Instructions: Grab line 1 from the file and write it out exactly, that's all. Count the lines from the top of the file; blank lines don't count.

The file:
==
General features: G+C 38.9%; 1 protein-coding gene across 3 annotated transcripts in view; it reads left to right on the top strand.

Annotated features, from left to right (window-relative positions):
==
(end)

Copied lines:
General features: G+C 38.9%; 1 protein-coding gene across 3 annotated transcripts in view; it reads left to right on the top strand.